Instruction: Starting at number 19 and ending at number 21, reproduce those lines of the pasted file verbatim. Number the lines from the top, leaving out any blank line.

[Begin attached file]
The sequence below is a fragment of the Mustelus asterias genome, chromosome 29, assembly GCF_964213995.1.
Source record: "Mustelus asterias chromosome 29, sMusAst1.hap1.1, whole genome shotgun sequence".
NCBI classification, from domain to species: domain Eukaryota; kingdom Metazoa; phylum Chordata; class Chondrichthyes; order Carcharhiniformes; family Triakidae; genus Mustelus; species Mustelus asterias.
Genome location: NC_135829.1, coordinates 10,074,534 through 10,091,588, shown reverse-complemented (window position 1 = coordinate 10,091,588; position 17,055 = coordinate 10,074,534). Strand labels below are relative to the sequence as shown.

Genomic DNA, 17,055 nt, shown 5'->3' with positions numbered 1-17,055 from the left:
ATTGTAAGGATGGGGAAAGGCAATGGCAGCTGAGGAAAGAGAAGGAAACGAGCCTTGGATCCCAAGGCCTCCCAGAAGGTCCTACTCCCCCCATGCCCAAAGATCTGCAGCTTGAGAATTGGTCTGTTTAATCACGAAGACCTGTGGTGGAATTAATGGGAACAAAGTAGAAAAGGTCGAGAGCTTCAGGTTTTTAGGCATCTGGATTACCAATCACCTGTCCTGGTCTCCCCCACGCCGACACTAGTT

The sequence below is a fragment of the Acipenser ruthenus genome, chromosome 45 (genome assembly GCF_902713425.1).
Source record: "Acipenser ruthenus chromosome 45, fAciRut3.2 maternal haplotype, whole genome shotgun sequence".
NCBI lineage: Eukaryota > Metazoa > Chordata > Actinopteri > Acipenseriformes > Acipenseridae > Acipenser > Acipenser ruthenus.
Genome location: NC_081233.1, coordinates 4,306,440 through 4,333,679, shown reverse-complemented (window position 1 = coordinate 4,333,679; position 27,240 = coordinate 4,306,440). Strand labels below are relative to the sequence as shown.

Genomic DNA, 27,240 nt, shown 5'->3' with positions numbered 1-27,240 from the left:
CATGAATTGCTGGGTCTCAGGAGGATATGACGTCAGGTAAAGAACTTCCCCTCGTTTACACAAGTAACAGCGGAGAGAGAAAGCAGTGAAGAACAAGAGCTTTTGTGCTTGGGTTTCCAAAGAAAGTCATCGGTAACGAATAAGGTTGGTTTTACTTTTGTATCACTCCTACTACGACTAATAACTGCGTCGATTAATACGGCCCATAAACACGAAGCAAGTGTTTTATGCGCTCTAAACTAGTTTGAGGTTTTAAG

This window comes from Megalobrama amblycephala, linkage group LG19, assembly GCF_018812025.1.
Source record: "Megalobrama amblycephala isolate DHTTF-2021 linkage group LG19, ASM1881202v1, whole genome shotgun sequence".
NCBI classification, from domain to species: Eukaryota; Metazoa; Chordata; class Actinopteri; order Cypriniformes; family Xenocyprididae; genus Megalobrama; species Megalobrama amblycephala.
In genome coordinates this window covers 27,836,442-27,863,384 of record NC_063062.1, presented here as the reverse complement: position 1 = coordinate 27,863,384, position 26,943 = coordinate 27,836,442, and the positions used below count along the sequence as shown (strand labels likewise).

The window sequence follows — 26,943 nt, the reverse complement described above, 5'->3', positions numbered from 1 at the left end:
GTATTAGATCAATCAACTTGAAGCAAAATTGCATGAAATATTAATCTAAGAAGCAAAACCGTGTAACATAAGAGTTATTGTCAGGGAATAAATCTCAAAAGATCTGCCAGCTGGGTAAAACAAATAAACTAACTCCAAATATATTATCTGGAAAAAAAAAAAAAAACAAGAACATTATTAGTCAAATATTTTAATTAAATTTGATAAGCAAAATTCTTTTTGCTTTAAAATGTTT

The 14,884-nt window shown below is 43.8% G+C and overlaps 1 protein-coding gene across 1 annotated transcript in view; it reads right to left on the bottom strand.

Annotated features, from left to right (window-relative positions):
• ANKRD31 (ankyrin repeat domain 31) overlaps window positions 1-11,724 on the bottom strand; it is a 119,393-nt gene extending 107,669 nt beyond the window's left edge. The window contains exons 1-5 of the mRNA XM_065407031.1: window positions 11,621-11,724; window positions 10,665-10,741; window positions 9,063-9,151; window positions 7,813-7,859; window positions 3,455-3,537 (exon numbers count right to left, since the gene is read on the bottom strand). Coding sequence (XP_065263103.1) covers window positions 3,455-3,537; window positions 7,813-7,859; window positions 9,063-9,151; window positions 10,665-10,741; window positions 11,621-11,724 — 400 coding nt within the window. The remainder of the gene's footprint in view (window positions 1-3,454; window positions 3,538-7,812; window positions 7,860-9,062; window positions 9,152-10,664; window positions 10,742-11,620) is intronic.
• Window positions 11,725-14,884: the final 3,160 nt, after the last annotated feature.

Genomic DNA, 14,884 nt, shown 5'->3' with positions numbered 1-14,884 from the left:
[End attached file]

The 14,884-nt window shown below is 43.8% G+C and overlaps 1 protein-coding gene across 1 annotated transcript in view; it reads right to left on the bottom strand.

Annotated features, from left to right (window-relative positions):
• ANKRD31 (ankyrin repeat domain 31) overlaps window positions 1-11,724 on the bottom strand; it is a 119,393-nt gene extending 107,669 nt beyond the window's left edge. The window contains exons 1-5 of the mRNA XM_065407031.1: window positions 11,621-11,724; window positions 10,665-10,741; window positions 9,063-9,151; window positions 7,813-7,859; window positions 3,455-3,537 (exon numbers count right to left, since the gene is read on the bottom strand). Coding sequence (XP_065263103.1) covers window positions 3,455-3,537; window positions 7,813-7,859; window positions 9,063-9,151; window positions 10,665-10,741; window positions 11,621-11,724 — 400 coding nt within the window. The remainder of the gene's footprint in view (window positions 1-3,454; window positions 3,538-7,812; window positions 7,860-9,062; window positions 9,152-10,664; window positions 10,742-11,620) is intronic.